Iran wants to be seen as regional power: ElBaradei
Iran's nuclear program, which Tehran says is only intended to generate electricity, is an attempt to force the world to acknowledge it as a regional power, U.N. nuclear chief Mohamed ElBaradei said on Wednesday, according to Reuters.
"They believe that the nuclear know-how brings prestige, brings power, and they would like to see the U.S. engaging them," he told a forum on nuclear disarmament. "Unfortunately that holds some truth. Iran has been taken seriously since they have developed their program."
Saying Iran's nuclear program was a "means to an end," ElBaradei said Tehran "wants to be recognized as a regional power."
He reiterated the position of the International Atomic Energy Agency, the U.N. agency he has led for 12 years and leaves at the end of the month, that there is "no concrete evidence" Tehran is pursuing atomic weapons as Western countries suspect.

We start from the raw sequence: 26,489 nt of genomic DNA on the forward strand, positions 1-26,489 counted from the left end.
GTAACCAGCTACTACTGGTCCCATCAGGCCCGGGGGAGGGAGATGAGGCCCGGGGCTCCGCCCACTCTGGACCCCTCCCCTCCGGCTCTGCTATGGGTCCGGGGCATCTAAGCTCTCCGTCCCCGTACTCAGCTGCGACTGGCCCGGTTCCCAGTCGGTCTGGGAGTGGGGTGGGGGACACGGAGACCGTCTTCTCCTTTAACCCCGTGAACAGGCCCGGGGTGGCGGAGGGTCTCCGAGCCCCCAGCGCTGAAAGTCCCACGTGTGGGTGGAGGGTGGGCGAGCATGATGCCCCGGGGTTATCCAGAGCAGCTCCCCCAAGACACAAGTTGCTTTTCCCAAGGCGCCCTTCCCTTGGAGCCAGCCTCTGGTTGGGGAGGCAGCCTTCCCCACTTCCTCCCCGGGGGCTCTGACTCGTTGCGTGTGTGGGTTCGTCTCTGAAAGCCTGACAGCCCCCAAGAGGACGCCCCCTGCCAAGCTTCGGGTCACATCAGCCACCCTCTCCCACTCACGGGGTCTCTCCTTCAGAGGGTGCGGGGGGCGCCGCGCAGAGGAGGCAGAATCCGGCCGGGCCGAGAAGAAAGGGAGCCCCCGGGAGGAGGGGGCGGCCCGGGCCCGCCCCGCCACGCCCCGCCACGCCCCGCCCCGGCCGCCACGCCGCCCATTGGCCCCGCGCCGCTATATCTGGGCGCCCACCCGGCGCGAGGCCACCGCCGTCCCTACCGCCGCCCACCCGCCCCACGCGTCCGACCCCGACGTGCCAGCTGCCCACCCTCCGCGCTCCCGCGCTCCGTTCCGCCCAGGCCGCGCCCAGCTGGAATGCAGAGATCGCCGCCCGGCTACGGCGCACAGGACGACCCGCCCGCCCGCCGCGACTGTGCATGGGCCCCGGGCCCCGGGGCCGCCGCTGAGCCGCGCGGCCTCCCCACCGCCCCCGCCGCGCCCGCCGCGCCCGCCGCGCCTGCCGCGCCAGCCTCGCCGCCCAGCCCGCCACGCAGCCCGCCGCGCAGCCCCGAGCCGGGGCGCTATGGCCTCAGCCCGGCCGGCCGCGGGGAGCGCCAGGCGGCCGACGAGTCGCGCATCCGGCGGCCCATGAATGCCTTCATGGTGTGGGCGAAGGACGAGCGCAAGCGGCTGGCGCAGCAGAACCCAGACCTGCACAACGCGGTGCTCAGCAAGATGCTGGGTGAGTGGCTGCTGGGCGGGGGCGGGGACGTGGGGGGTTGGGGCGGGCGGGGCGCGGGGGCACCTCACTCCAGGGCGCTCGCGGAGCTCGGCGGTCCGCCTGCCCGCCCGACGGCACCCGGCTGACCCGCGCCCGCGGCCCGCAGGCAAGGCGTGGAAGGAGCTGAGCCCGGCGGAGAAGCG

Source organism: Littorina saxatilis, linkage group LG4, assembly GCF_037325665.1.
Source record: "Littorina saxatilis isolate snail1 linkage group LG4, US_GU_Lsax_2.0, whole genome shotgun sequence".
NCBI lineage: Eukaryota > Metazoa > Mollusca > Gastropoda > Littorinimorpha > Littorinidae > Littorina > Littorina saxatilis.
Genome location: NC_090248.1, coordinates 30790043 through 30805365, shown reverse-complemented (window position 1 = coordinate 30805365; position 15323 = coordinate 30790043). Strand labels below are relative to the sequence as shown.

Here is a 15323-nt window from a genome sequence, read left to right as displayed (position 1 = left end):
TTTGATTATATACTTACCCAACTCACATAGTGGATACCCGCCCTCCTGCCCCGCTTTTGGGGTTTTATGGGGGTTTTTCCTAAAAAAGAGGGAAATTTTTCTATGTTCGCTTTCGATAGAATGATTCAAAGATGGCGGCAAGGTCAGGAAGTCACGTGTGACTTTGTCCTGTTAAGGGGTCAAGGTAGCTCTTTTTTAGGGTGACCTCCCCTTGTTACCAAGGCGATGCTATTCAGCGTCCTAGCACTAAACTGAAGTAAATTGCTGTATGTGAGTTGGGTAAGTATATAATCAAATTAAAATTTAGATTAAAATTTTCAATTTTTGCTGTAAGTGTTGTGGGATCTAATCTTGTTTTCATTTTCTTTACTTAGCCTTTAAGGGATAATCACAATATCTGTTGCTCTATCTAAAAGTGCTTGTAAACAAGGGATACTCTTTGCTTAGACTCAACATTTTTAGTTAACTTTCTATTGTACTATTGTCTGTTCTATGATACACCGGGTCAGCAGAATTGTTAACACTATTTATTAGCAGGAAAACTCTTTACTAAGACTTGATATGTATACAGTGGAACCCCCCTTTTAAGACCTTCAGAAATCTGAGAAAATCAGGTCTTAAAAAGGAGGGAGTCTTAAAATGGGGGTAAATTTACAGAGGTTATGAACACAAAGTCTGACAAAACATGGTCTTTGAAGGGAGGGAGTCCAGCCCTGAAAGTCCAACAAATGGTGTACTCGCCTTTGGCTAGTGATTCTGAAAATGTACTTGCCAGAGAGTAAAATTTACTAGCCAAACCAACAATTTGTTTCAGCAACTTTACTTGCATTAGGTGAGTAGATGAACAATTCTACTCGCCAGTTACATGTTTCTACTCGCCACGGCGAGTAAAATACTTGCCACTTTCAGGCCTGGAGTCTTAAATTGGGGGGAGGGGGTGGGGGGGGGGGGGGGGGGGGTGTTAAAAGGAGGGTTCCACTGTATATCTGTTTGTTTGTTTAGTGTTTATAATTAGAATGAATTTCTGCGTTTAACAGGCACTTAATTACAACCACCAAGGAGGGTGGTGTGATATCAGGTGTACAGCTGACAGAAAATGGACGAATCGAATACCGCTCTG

The United States, Britain, France, Germany, Russia and China have tried for years to persuade Iran to halt uranium enrichment in exchange for economic and political incentives. Tehran has so far refused to a halt the program.
Speaking at the Council on Foreign Relations, ElBaradei had little to say about talks on a draft nuclear fuel deal among Iran, Russia, the United States and France in Vienna for which he has become an unofficial mediator.
The IAEA fuel proposal calls for Iran to transfer most of its low-enriched uranium to Russia and France to turn it into fuel for a reactor that produces isotopes for treating cancer. But diplomats say Iran is reluctant to ship its uranium abroad.